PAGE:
Wednesday, October 17, 2018

Never So Few (1959)

John Sturges’ Never So Few (1959) is part WWII drama and part exotic melodrama. Inspired by true events, it follows the story of American and British troops in Burma (now Myanmar) working on an attack on the Japanese but are in turn attacked by Chinese guerrillas. The troop is led by Captain Reynolds (Frank Sinatra), a fearless leader who isn’t afraid to make difficult decisions under the duress of war or to question the authority of his superiors. His troop is a motley crew of personalities including hard drinking but lovable Sergeant Norby (Dean Jones), macho man Sergeant Danforth (Charles Bronson), semi-incompetent army doctor Captain Travis (Peter Lawford) and Reynolds’ right hand man Captain Mortimer (Richard Johnson). Then there is Ringa (Steve McQueen), Reynolds and Mortimer’s driver, who quickly proves his worth and becomes an important aide to the troop. He’s always got a stash of booze somewhere for the drinking and shares Reynolds’ distaste for authority. Together this band of soldiers works with Kachin leader Nautaung (Philip Ahn) as they make their way through the jungles of Burma. Injected into this war drama is a love story between Reynolds and the glamorous Carla (Gina Lollobrigida). Carla is traveling with her beau, wealthy merchant Nikko Regas (Paul Henreid), but the rough and tough Reynolds quickly sweeps her off her feet. Can Reynolds infiltrate the guerrilla group that is putting his men in danger and still get back safely to Carla?

Never So Few is an adaptation of Tom T. Chamales' novel of the same name, Chamales, an army veteran who served during WWII, based his story on a controversial event that he personally witnessed and wrote about extensively. According to both the AFI and The Hollywood Reporter, the incident involved Chiang Kai-shek’s government authorizing “warlords to cross borders and kill [American and British troops] indiscriminately,” something the Los Angeles Consul General for the Republic of China vehemently denied. MGM bought the rights to the novel in 1956, year before its publication. The novel was adapted to the screen by writer Millard Kaufman. It was filmed on location in Myanmar (then Burma) as well as India, Sri Lanka (then Ceylon) and Thailand with some scenes shot on the MGM lot. The film was made for $3.5 million. It was a hit at the box office making $5.27 million gross worldwide. While audiences flocked to the movie, critics gave it mixed reviews.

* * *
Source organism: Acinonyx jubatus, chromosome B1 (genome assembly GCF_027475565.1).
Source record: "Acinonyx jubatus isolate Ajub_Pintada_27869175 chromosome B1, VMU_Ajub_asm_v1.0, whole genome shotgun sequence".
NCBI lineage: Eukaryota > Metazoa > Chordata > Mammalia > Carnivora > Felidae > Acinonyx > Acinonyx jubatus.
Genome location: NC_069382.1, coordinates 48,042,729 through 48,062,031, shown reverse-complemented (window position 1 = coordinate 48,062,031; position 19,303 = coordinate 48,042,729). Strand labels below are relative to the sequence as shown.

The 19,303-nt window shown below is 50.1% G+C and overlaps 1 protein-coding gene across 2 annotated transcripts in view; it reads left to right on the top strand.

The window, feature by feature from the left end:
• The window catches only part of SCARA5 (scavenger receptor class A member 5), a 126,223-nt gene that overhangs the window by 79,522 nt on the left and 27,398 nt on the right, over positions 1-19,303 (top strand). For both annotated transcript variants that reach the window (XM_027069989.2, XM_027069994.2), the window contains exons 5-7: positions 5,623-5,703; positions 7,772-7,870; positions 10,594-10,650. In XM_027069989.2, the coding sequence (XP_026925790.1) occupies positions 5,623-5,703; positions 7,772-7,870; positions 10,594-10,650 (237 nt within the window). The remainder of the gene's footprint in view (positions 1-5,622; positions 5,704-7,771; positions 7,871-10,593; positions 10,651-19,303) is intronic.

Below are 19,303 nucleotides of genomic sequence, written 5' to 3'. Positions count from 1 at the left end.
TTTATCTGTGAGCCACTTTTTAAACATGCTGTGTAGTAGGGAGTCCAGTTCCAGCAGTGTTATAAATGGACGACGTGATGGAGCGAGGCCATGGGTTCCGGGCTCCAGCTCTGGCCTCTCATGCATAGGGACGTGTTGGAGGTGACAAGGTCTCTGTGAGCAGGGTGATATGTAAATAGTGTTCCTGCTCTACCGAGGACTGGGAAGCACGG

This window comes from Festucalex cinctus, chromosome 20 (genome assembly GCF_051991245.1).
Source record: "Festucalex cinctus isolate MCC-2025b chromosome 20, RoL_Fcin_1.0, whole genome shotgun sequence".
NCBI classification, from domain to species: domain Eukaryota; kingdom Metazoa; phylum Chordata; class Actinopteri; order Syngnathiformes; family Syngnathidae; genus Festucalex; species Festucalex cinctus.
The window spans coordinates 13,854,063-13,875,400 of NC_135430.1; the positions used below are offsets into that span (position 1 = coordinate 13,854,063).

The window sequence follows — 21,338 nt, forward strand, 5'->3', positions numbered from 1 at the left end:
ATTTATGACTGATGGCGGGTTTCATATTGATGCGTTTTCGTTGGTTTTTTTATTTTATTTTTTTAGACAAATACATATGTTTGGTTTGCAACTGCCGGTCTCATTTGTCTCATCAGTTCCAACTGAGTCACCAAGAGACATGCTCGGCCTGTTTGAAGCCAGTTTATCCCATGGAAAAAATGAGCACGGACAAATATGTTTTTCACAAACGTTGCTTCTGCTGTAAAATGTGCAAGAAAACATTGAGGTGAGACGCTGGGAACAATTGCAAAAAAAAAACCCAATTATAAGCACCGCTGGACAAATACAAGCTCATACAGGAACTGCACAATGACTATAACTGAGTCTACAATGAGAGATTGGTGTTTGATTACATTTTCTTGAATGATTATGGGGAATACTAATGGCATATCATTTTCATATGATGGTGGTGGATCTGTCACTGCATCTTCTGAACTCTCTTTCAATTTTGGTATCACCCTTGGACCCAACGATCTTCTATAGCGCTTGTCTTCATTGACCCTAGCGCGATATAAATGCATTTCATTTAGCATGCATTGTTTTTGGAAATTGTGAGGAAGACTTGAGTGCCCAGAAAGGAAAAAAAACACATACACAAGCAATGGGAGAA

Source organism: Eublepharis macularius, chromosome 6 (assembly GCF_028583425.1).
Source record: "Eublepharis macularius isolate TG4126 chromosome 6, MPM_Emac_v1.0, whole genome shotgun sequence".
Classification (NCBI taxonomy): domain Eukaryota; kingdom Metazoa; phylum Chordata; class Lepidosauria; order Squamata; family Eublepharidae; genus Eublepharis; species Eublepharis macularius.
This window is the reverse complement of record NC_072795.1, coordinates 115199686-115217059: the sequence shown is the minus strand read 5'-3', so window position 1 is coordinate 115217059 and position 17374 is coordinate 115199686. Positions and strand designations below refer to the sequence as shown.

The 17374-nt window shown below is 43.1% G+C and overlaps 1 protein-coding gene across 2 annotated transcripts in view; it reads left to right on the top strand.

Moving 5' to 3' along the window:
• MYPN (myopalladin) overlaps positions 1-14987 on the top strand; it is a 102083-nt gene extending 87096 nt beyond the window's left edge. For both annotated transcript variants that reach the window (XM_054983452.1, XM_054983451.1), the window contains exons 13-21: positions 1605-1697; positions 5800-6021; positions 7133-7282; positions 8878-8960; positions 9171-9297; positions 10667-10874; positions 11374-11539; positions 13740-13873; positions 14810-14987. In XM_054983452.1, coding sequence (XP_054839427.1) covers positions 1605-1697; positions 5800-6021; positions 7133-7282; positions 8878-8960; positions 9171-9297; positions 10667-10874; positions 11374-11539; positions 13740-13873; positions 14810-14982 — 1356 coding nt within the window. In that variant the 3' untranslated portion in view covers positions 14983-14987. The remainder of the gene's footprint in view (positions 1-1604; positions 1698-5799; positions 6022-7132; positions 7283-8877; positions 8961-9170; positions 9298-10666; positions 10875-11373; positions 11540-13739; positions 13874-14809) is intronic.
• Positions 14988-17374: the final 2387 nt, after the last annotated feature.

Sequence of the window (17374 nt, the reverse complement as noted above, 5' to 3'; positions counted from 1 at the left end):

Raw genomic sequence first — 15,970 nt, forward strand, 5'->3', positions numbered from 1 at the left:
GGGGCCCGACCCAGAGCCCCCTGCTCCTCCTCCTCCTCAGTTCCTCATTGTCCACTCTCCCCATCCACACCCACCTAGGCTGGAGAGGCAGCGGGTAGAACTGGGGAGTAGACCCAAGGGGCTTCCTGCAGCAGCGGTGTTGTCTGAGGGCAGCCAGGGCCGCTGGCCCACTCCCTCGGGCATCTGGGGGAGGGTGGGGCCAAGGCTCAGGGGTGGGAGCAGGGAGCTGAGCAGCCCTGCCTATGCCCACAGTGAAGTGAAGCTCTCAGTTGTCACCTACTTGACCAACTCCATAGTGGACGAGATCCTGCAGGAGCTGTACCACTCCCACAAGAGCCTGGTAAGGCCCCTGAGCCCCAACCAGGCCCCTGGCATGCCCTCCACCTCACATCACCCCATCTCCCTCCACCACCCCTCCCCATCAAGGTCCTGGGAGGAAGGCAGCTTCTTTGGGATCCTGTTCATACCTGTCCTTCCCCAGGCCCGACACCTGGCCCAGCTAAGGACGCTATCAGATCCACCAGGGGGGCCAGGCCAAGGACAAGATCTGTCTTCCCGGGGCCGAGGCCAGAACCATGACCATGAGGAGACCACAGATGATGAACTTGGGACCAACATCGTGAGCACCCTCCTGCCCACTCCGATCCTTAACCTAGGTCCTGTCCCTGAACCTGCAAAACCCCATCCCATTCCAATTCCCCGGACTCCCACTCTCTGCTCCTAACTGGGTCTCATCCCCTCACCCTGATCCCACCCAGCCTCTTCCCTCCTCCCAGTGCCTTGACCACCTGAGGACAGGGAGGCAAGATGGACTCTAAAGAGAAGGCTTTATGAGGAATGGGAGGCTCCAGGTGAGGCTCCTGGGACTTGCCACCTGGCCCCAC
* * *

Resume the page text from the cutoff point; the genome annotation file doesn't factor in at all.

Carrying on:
I don’t know about you but I’m a sucker for all-star casts and Never So Few delivers on that front. So many of my favorites are in this movie including Gina Lollobrigida, Frank Sinatra, Steve McQueen, Peter Lawford, Paul Henreid, Charles Bronson, Brian Donlevy and I loved watching scenes with actors I’m fairly unfamiliar with like Dean Jones, Kipp Hamilton (who plays a fun loving army nurse) and Richard Johnson. It’s a male heavy cast but there is enough of Lollo and some other feisty women to give the film a bit of balance. The much beloved George Takei has a small role as a soldier in the hospital scene. This was one of my favorite moments in the movie when Sinatra’s Reynolds stands up to a higher ranking captain because the hospital is feeding the Burmese soldiers an American diet that is causing them dysentery. Reynolds’ character defies racial prejudice and shows compassion that’s lacking among the American/British authorities. Actor James Hong also has a bit part as the corrupt General Chao. Hong and Donlevy have a fantastic showdown which gives the film a satisfying and patriotic ending.